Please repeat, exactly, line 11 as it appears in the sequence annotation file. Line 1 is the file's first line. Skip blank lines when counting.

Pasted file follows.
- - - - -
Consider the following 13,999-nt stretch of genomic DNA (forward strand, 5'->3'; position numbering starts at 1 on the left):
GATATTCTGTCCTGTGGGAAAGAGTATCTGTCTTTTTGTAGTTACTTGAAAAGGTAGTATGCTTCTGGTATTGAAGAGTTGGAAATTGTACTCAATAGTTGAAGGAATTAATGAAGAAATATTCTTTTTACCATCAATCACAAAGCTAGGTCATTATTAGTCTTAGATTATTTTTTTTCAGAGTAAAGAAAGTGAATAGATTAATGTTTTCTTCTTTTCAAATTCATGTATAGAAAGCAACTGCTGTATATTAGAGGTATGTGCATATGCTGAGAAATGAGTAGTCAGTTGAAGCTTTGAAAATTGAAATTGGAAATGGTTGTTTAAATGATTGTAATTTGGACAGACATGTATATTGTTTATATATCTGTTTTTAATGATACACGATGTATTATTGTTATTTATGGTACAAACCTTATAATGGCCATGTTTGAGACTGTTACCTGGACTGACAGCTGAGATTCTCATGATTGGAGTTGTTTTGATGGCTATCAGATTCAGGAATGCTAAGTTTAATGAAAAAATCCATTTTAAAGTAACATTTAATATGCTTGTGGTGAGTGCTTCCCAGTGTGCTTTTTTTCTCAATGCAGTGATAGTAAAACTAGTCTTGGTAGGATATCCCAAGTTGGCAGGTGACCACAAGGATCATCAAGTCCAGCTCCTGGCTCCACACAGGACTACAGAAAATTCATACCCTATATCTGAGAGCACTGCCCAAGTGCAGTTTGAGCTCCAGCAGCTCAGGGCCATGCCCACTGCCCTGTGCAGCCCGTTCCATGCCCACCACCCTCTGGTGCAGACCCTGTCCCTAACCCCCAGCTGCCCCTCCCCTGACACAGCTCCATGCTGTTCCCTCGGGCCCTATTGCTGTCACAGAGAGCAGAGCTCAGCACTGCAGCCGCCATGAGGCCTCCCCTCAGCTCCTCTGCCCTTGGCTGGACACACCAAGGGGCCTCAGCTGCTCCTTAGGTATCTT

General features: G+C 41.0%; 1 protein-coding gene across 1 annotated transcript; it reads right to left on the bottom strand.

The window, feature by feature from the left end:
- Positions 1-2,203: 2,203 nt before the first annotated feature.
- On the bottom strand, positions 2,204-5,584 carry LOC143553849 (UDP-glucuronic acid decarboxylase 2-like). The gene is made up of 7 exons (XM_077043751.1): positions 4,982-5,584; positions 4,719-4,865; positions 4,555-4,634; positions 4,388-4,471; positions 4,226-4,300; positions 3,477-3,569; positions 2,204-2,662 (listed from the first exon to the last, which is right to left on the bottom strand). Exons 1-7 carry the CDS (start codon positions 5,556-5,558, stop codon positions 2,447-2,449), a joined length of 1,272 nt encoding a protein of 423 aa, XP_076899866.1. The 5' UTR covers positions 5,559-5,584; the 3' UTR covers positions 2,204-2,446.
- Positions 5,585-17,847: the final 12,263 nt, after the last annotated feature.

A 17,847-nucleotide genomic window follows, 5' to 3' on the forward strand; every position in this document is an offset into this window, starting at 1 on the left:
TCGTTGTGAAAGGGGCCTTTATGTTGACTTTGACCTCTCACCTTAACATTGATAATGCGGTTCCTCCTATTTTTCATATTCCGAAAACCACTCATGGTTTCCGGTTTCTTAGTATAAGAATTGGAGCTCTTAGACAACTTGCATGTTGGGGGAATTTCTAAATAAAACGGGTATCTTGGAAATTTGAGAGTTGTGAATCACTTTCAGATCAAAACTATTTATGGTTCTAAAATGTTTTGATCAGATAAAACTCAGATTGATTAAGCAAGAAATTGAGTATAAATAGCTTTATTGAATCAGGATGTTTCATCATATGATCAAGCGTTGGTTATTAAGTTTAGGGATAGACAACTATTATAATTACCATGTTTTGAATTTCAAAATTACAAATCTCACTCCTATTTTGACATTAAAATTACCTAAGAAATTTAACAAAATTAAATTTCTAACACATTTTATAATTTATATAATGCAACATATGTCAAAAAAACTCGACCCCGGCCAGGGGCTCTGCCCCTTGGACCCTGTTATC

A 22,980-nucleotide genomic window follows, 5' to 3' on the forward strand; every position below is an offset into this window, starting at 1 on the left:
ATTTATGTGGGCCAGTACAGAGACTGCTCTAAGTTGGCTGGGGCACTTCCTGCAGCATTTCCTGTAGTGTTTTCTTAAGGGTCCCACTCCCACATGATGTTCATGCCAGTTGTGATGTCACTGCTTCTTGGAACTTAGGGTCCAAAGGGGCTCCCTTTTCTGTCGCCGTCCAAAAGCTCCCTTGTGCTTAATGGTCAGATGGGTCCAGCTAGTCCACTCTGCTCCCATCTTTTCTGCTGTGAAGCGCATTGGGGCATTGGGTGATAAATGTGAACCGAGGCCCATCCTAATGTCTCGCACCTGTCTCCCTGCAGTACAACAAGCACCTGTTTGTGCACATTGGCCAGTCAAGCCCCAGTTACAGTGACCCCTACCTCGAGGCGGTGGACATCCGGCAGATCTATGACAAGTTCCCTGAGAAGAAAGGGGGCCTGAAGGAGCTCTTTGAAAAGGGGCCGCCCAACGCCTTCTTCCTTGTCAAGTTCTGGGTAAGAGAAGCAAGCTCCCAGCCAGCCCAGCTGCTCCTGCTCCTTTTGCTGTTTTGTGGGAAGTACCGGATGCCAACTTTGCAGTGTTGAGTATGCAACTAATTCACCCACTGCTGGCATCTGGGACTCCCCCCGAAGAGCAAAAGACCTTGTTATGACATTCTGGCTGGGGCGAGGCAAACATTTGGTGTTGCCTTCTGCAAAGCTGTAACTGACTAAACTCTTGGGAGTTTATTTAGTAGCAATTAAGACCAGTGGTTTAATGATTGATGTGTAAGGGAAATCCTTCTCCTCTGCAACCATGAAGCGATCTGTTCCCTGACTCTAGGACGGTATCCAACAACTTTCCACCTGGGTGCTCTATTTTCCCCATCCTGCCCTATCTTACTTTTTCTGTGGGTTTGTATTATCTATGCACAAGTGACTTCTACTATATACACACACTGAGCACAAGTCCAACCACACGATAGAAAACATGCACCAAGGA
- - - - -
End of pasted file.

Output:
ATTTATGTGGGCCAGTACAGAGACTGCTCTAAGTTGGCTGGGGCACTTCCTGCAGCATTTCCTGTAGTGTTTTCTTAAGGGTCCCACTCCCACATGATGTTCATGCCAGTTGTGATGTCACTGCTTCTTGGAACTTAGGGTCCAAAGGGGCTCCCTTTTCTGTCGCCGTCCAAAAGCTCCCTTGTGCTTAATGGTCAGATGGGTCCAGCTAGTCCACTCTGCTCCCATCTTTTCTGCTGTGAAGCGCATTGGGGCATTGGGTGATAAATGTGAACCGAGGCCCATCCTAATGTCTCGCACCTGTCTCCCTGCAGTACAACAAGCACCTGTTTGTGCACATTGGCCAGTCAAGCCCCAGTTACAGTGACCCCTACCTCGAGGCGGTGGACATCCGGCAGATCTATGACAAGTTCCCTGAGAAGAAAGGGGGCCTGAAGGAGCTCTTTGAAAAGGGGCCGCCCAACGCCTTCTTCCTTGTCAAGTTCTGGGTAAGAGAAGCAAGCTCCCAGCCAGCCCAGCTGCTCCTGCTCCTTTTGCTGTTTTGTGGGAAGTACCGGATGCCAACTTTGCAGTGTTGAGTATGCAACTAATTCACCCACTGCTGGCATCTGGGACTCCCCCCGAAGAGCAAAAGACCTTGTTATGACATTCTGGCTGGGGCGAGGCAAACATTTGGTGTTGCCTTCTGCAAAGCTGTAACTGACTAAACTCTTGGGAGTTTATTTAGTAGCAATTAAGACCAGTGGTTTAATGATTGATGTGTAAGGGAAATCCTTCTCCTCTGCAACCATGAAGCGATCTGTTCCCTGACTCTAGGACGGTATCCAACAACTTTCCACCTGGGTGCTCTATTTTCCCCATCCTGCCCTATCTTACTTTTTCTGTGGGTTTGTATTATCTATGCACAAGTGACTTCTACTATATACACACACTGAGCACAAGTCCAACCACACGATAGAAAACATGCACCAAGGA